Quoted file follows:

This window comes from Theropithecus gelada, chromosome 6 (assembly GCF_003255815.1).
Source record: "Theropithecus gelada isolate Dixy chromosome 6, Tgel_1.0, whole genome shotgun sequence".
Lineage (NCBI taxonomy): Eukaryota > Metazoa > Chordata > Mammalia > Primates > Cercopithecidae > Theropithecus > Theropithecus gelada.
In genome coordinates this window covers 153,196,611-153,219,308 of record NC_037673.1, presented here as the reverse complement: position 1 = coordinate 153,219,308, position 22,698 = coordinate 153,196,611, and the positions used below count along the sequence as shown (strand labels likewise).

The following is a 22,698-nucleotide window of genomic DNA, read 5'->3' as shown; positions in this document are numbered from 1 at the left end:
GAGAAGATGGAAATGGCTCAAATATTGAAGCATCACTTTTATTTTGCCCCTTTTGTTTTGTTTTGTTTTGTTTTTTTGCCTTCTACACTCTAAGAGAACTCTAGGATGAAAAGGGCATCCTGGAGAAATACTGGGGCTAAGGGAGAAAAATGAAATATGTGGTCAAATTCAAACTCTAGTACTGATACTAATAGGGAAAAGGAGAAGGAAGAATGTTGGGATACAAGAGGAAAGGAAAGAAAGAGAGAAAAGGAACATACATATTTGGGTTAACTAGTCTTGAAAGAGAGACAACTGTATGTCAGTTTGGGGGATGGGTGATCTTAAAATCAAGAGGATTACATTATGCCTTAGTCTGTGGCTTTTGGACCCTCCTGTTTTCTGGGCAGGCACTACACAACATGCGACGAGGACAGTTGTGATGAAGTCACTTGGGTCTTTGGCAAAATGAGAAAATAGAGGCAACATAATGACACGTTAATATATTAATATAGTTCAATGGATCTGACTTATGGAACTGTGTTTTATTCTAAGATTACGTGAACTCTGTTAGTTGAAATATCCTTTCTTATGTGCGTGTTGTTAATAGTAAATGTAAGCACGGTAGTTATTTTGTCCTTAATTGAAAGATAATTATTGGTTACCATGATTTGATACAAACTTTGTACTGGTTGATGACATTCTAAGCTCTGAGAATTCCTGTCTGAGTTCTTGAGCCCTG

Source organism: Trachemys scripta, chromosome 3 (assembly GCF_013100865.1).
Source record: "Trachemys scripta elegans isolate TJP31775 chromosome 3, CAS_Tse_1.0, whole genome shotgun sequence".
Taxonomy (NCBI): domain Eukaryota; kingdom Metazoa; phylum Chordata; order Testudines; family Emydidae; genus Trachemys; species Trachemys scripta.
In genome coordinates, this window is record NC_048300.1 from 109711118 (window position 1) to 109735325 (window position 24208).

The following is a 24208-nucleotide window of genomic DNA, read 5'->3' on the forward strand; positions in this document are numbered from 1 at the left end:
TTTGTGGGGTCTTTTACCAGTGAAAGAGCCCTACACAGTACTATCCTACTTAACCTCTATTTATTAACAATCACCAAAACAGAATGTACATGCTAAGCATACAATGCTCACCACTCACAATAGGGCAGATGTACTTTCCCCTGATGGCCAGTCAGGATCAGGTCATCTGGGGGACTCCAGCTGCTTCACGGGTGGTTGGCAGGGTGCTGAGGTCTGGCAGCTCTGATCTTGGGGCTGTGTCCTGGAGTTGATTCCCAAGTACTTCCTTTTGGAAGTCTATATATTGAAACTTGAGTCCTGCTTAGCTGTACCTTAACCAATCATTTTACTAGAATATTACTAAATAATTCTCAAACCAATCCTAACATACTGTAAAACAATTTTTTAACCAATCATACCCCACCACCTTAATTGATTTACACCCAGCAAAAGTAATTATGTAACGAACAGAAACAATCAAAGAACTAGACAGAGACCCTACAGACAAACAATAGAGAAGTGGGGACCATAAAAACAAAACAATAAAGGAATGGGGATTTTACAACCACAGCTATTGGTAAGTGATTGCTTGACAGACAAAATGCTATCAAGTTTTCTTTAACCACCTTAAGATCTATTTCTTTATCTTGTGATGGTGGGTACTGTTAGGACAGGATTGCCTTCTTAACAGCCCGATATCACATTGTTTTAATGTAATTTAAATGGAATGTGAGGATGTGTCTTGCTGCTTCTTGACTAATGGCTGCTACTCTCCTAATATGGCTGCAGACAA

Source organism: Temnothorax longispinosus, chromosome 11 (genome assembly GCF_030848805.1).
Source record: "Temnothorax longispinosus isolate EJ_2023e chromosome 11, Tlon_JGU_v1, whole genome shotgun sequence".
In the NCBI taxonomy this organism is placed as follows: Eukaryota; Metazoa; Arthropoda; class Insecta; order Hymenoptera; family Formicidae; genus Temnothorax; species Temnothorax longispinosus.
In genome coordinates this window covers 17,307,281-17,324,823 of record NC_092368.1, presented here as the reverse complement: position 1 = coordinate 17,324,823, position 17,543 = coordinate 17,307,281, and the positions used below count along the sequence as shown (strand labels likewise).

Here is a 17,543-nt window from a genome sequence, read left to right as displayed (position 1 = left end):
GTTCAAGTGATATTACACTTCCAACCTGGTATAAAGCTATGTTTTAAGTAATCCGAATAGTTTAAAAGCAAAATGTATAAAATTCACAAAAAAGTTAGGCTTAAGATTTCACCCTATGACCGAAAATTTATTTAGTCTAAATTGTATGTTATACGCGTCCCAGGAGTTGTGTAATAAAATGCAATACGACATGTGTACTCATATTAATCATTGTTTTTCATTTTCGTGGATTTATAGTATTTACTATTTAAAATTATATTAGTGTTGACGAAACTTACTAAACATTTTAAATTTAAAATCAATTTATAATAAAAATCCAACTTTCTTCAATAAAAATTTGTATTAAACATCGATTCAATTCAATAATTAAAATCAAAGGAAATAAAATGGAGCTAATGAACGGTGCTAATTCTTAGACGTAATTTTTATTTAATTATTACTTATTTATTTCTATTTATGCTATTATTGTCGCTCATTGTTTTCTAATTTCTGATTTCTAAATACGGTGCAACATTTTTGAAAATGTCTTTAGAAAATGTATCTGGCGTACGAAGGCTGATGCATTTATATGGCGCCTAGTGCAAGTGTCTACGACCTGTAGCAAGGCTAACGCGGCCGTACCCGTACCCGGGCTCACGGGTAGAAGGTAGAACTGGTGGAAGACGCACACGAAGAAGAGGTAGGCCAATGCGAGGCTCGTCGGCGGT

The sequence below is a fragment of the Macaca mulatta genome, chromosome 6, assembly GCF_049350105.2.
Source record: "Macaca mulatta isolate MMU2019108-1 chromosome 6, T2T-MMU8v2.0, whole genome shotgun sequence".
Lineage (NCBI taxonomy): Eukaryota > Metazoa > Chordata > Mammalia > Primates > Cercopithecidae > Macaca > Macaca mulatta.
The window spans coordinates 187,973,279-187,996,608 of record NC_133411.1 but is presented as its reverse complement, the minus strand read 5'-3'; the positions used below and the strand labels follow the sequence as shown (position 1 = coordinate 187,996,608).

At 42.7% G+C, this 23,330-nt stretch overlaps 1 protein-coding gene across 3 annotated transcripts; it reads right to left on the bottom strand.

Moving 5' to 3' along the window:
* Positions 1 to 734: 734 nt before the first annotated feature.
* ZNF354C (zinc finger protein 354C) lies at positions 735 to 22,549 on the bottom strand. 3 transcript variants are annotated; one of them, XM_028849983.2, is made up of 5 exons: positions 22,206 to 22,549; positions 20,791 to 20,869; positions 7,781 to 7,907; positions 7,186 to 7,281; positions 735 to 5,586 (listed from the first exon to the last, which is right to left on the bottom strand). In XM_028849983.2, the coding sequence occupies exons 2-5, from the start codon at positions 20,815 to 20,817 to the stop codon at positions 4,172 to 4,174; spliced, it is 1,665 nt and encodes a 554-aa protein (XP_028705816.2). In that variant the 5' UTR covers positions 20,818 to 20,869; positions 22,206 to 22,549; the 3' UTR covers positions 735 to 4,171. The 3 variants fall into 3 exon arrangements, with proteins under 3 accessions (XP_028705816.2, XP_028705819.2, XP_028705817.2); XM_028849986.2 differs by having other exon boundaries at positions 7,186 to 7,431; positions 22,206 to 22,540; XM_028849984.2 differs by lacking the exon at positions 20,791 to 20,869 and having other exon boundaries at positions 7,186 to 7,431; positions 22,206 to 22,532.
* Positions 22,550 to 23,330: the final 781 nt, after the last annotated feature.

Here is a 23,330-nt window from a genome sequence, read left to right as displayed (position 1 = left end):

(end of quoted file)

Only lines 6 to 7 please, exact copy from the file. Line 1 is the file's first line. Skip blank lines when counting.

GAGAAGATGGAAATGGCTCAAATATTGAAGCATCACTTTTATTTTGCCCCTTTTGTTTTGTTTTGTTTTGTTTTTTTGCCTTCTACACTCTAAGAGAACTCTAGGATGAAAAGGGCATCCTGGAGAAATACTGGGGCTAAGGGAGAAAAATGAAATATGTGGTCAAATTCAAACTCTAGTACTGATACTAATAGGGAAAAGGAGAAGGAAGAATGTTGGGATACAAGAGGAAAGGAAAGAAAGAGAGAAAAGGAACATACATATTTGGGTTAACTAGTCTTGAAAGAGAGACAACTGTATGTCAGTTTGGGGGATGGGTGATCTTAAAATCAAGAGGATTACATTATGCCTTAGTCTGTGGCTTTTGGACCCTCCTGTTTTCTGGGCAGGCACTACACAACATGCGACGAGGACAGTTGTGATGAAGTCACTTGGGTCTTTGGCAAAATGAGAAAATAGAGGCAACATAATGACACGTTAATATATTAATATAGTTCAATGGATCTGACTTATGGAACTGTGTTTTATTCTAAGATTACGTGAACTCTGTTAGTTGAAATATCCTTTCTTATGTGCGTGTTGTTAATAGTAAATGTAAGCACGGTAGTTATTTTGTCCTTAATTGAAAGATAATTATTGGTTACCATGATTTGATACAAACTTTGTACTGGTTGATGACATTCTAAGCTCTGAGAATTCCTGTCTGAGTTCTTGAGCCCTG

Source organism: Trachemys scripta, chromosome 3 (assembly GCF_013100865.1).